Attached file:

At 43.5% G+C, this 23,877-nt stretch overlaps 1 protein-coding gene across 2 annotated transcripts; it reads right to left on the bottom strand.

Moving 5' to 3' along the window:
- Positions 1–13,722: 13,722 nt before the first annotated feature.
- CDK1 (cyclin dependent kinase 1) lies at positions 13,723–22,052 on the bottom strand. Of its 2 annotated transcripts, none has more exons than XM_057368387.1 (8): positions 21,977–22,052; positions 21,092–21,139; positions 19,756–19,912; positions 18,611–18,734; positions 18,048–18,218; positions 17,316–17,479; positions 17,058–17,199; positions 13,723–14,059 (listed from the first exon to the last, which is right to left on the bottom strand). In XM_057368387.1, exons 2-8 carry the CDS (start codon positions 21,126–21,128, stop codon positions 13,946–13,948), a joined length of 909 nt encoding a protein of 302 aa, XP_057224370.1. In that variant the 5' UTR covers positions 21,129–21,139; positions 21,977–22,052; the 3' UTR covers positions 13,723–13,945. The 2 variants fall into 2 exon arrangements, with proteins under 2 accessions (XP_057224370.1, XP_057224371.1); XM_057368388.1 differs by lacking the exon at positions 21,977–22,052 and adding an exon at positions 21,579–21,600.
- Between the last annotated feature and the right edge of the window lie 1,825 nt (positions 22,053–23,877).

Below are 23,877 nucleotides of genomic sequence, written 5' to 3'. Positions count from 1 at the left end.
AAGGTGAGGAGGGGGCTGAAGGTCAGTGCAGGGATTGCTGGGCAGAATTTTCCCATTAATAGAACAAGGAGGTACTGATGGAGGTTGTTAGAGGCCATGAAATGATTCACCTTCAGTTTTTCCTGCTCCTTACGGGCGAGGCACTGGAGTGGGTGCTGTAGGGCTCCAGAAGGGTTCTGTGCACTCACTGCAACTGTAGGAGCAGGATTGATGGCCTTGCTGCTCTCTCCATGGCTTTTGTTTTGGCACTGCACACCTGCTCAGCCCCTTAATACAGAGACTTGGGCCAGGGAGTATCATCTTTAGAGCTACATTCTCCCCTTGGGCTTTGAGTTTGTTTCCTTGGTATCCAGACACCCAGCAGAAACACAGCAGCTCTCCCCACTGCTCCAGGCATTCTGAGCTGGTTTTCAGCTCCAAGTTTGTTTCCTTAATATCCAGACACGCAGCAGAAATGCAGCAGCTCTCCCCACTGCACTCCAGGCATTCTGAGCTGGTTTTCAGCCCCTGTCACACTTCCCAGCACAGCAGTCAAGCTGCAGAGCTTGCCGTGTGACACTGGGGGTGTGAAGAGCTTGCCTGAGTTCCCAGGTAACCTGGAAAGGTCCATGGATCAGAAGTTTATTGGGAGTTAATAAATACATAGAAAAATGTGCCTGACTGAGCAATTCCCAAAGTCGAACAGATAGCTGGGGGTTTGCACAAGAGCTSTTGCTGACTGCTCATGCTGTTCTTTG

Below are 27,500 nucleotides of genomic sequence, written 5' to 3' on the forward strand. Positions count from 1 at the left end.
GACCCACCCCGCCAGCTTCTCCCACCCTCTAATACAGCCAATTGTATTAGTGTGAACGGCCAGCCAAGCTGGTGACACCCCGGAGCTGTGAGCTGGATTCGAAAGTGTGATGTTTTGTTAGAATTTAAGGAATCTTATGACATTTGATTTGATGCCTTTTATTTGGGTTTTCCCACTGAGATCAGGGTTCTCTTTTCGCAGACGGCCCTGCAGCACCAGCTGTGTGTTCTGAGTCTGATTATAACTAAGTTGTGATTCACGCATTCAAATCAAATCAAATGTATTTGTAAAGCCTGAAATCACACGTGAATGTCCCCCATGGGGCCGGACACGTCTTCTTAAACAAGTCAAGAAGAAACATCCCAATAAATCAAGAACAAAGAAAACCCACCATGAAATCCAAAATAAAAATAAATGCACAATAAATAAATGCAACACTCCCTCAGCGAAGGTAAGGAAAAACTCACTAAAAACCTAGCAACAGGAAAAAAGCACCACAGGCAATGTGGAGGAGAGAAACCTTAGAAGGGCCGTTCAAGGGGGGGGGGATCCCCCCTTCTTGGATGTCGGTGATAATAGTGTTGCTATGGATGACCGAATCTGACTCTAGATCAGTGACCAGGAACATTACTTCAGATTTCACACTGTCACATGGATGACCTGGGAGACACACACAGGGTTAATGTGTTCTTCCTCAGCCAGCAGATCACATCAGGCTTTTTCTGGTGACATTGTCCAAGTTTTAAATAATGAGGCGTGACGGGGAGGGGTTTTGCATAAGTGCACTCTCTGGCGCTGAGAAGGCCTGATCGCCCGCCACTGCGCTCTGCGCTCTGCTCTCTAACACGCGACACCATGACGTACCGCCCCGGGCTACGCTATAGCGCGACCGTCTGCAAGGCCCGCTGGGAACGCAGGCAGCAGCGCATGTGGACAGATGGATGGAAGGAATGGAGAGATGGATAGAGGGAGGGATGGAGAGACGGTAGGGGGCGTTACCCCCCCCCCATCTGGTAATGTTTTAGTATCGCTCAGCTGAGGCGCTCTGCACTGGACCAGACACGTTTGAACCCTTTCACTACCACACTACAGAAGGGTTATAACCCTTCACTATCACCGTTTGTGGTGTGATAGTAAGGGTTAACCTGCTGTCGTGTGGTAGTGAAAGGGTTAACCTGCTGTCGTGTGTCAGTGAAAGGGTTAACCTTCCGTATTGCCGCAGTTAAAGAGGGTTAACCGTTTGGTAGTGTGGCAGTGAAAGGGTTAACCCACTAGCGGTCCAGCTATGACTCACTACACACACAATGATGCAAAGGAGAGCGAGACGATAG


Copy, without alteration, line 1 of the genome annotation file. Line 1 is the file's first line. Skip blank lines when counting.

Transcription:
At 43.5% G+C, this 23,877-nt stretch overlaps 1 protein-coding gene across 2 annotated transcripts; it reads right to left on the bottom strand.